York U research shows you can't judge a person's fitness by weight alone
According to the recent study, led by Jennifer Kuk, associate professor in York University’s School of Kinesiology and Health Science, and collaborator Dr. Sean Wharton, MD, medical director of the Wharton Medical Clinic and adjunct professor at York University, individuals with severe obesity who are fit have a similar health profile to those who weigh significantly less than them. The goal of the study was to look at the benefits of cardiorespiratory fitness on cardiovascular health in populations with mild to severe obesity.
The results suggest individuals with even severe obesity, or a BMI greater than 40, can be fit and healthy.
“Obesity is only related with worse health in individuals who were unfit,” says Kuk. “We know that once you get beyond a BMI of 40, the risk of cardiovascular conditions increases exponentially so this study shows that having a high fitness level is still beneficial and it really reinforces the importance of fitness.”
Kuk says doing 150 minutes of exercise per week, as per physical activity guidelines, generally translates to less than half pound of weight loss. Nevertheless, this amount of exercise can mean dramatic improvements in health for those with severe obesity.
“You really have to disconnect the body weight from the importance of fitness,” says Kuk. “You can get fit without losing weight and have health benefits.”
Data was gathered from 853 Canadian patients attending Wharton Medical weight management clinics in Southern Ontario. Individuals completed a clinical exam which included fasting blood measures and a maximal treadmill stress test.
The amount of fitness necessary to achieve health benefits was far less than what most individuals would think. The research showed that the greatest health benefits come from avoiding the lowest 20 per cent of fitness levels. This means that 80 per cent of people are fit enough to get health benefits.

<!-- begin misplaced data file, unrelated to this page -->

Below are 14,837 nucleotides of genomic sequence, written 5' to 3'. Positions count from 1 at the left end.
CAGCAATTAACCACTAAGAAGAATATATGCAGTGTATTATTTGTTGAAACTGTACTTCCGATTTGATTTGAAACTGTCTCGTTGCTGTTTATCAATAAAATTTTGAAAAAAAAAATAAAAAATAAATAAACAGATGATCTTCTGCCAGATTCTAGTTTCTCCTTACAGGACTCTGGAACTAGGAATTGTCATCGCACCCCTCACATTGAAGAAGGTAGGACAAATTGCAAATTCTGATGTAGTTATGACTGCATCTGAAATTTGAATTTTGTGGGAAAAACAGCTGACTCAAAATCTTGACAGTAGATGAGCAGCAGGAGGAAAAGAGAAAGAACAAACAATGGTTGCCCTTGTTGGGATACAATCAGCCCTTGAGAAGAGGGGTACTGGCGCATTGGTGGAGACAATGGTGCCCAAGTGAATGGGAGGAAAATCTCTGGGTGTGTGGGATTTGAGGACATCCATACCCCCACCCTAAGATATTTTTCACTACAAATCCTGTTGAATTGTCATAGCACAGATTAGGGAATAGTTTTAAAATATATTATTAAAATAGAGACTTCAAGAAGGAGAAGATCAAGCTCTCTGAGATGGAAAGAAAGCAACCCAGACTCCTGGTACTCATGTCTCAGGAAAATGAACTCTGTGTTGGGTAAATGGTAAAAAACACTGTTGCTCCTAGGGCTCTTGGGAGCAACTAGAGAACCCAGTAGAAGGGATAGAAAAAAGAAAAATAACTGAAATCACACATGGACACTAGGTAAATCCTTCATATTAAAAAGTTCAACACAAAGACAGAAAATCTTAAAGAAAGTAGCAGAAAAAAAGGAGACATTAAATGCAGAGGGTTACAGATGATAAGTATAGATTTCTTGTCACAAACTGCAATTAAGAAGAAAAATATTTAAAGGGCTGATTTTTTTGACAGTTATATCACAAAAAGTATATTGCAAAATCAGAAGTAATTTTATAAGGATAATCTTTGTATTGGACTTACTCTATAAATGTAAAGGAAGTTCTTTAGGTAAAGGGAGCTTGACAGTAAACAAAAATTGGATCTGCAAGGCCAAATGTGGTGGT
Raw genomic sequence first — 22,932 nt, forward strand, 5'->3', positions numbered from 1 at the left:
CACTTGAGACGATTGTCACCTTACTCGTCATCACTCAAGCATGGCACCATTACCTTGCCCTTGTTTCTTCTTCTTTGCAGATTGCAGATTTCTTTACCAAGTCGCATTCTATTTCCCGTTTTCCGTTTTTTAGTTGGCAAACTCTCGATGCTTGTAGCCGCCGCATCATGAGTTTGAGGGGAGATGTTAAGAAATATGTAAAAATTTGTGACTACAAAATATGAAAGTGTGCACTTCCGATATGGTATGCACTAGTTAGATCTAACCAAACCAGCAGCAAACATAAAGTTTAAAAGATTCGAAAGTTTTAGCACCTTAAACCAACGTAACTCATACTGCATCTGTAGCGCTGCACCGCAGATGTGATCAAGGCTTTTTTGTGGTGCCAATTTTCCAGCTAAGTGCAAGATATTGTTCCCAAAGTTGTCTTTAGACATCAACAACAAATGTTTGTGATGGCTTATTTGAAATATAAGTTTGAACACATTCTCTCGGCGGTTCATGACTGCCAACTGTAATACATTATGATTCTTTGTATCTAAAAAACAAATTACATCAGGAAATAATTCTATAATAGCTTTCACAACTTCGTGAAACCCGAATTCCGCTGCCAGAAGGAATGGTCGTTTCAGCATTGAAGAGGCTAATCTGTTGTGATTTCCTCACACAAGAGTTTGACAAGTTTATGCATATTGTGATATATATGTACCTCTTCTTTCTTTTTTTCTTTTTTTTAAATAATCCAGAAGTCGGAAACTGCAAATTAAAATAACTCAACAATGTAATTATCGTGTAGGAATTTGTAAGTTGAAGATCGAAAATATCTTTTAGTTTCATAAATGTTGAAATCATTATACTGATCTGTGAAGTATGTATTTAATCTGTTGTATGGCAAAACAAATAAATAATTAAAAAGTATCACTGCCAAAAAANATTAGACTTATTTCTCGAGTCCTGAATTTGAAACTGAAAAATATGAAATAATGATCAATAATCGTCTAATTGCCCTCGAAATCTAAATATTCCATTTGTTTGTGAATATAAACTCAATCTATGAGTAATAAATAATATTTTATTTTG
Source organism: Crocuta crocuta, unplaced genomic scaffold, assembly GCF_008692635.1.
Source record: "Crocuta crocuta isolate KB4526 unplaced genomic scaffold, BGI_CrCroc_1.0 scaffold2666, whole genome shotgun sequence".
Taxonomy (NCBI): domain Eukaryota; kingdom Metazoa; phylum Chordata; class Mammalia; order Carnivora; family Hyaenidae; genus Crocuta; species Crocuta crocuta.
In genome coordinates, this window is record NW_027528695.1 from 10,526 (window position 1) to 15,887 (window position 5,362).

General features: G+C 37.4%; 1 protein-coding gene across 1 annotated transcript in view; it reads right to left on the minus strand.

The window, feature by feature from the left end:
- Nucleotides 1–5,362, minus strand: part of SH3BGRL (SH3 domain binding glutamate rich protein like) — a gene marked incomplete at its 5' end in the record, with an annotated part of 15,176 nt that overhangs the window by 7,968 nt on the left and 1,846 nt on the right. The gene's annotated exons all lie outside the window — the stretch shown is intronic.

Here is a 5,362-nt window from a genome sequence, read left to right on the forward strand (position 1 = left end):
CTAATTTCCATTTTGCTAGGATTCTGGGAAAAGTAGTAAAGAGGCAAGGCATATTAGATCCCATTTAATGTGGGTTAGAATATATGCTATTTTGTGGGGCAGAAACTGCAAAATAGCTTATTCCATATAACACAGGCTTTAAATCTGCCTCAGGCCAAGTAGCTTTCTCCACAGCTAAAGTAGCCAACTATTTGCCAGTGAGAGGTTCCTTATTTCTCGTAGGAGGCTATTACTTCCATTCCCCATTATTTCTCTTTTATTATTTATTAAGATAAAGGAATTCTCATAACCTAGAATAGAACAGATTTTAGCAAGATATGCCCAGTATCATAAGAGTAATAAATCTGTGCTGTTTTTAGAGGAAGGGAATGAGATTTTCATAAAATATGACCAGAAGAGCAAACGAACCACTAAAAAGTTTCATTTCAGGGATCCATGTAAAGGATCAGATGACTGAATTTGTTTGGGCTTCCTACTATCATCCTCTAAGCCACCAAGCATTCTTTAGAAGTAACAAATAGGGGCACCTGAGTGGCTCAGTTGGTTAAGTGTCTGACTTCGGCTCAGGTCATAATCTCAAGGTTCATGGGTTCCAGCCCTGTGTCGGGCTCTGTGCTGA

In this study, 41% of participants with mild obesity had high fitness levels, while 25 per cent and 11 per cent of the participants with moderate and severe obesity, respectively, had high fitness. Individuals with severe obesity were more likely to have high blood pressure, glucose, and triglycerides if they were in the lowest 20 per cent of fitness levels, but were not more likely to have these issues if they were in the 80 per cent group. Earlier research has shown that much less physical activity is required to improve health than is needed to lose weight. However, this is some of the first research suggesting that physical activity may be more important for people living with severe obesity.
“In my practice, I see many patients who are looking for different results,” says Wharton. “There are some patients that want to significantly improve their health and others that are only looking for an aesthetic goal. When it comes to health, this study reinforces the notion that people don’t need to lose weight to be healthy.”
The Canadian Institutes of Health Research funded study, Association between cardiorespiratory fitness and metabolic risk factors in a population with mild to severe obesity was recently published in BMC Obesity.
Watch this video with Professor Kuk’s interview: https://youtu.be/AiJsBdJkZAw
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